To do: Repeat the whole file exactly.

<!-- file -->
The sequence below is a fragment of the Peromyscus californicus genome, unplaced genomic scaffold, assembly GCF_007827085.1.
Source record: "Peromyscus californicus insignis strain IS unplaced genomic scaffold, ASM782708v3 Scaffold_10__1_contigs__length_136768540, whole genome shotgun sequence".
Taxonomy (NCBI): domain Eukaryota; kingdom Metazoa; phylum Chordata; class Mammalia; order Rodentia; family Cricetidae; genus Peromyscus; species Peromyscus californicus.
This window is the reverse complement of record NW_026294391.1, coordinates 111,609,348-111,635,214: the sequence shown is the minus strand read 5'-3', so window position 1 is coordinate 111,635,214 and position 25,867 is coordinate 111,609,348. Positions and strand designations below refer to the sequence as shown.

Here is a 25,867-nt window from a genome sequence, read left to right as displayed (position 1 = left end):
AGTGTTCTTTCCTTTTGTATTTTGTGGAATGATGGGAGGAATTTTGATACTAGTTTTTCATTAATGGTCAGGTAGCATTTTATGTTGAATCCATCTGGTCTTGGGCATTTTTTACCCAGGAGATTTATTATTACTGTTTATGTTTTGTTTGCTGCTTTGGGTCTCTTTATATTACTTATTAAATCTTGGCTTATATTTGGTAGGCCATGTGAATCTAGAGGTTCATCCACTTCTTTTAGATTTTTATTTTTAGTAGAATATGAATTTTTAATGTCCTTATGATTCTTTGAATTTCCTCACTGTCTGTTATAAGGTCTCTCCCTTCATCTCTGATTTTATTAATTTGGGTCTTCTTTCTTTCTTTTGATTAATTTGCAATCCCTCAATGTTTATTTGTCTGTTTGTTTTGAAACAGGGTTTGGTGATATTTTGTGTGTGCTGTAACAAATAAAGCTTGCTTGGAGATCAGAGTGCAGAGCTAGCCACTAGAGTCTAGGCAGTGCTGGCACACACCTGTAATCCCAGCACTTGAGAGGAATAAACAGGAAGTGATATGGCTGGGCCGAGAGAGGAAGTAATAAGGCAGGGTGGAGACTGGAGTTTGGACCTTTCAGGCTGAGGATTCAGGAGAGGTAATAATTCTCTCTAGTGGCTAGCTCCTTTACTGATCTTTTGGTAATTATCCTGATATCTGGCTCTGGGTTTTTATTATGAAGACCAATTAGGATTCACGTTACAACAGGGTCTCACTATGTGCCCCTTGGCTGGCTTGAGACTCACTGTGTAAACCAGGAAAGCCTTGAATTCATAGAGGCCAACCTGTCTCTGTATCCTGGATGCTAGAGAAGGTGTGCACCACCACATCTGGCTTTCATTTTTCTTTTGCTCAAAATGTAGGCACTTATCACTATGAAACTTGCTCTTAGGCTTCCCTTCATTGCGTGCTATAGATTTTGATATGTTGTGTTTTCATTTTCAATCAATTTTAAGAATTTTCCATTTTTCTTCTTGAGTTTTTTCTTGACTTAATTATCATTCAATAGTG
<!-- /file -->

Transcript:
The sequence below is a fragment of the Peromyscus californicus genome, unplaced genomic scaffold, assembly GCF_007827085.1.
Source record: "Peromyscus californicus insignis strain IS unplaced genomic scaffold, ASM782708v3 Scaffold_10__1_contigs__length_136768540, whole genome shotgun sequence".
Taxonomy (NCBI): domain Eukaryota; kingdom Metazoa; phylum Chordata; class Mammalia; order Rodentia; family Cricetidae; genus Peromyscus; species Peromyscus californicus.
This window is the reverse complement of record NW_026294391.1, coordinates 111,609,348-111,635,214: the sequence shown is the minus strand read 5'-3', so window position 1 is coordinate 111,635,214 and position 25,867 is coordinate 111,609,348. Positions and strand designations below refer to the sequence as shown.

Here is a 25,867-nt window from a genome sequence, read left to right as displayed (position 1 = left end):
AGTGTTCTTTCCTTTTGTATTTTGTGGAATGATGGGAGGAATTTTGATACTAGTTTTTCATTAATGGTCAGGTAGCATTTTATGTTGAATCCATCTGGTCTTGGGCATTTTTTACCCAGGAGATTTATTATTACTGTTTATGTTTTGTTTGCTGCTTTGGGTCTCTTTATATTACTTATTAAATCTTGGCTTATATTTGGTAGGCCATGTGAATCTAGAGGTTCATCCACTTCTTTTAGATTTTTATTTTTAGTAGAATATGAATTTTTAATGTCCTTATGATTCTTTGAATTTCCTCACTGTCTGTTATAAGGTCTCTCCCTTCATCTCTGATTTTATTAATTTGGGTCTTCTTTCTTTCTTTTGATTAATTTGCAATCCCTCAATGTTTATTTGTCTGTTTGTTTTGAAACAGGGTTTGGTGATATTTTGTGTGTGCTGTAACAAATAAAGCTTGCTTGGAGATCAGAGTGCAGAGCTAGCCACTAGAGTCTAGGCAGTGCTGGCACACACCTGTAATCCCAGCACTTGAGAGGAATAAACAGGAAGTGATATGGCTGGGCCGAGAGAGGAAGTAATAAGGCAGGGTGGAGACTGGAGTTTGGACCTTTCAGGCTGAGGATTCAGGAGAGGTAATAATTCTCTCTAGTGGCTAGCTCCTTTACTGATCTTTTGGTAATTATCCTGATATCTGGCTCTGGGTTTTTATTATGAAGACCAATTAGGATTCACGTTACAACAGGGTCTCACTATGTGCCCCTTGGCTGGCTTGAGACTCACTGTGTAAACCAGGAAAGCCTTGAATTCATAGAGGCCAACCTGTCTCTGTATCCTGGATGCTAGAGAAGGTGTGCACCACCACATCTGGCTTTCATTTTTCTTTTGCTCAAAATGTAGGCACTTATCACTATGAAACTTGCTCTTAGGCTTCCCTTCATTGCGTGCTATAGATTTTGATATGTTGTGTTTTCATTTTCAATCAATTTTAAGAATTTTCCATTTTTCTTCTTGAGTTTTTTCTTGACTTAATTATCATTCAATAGTG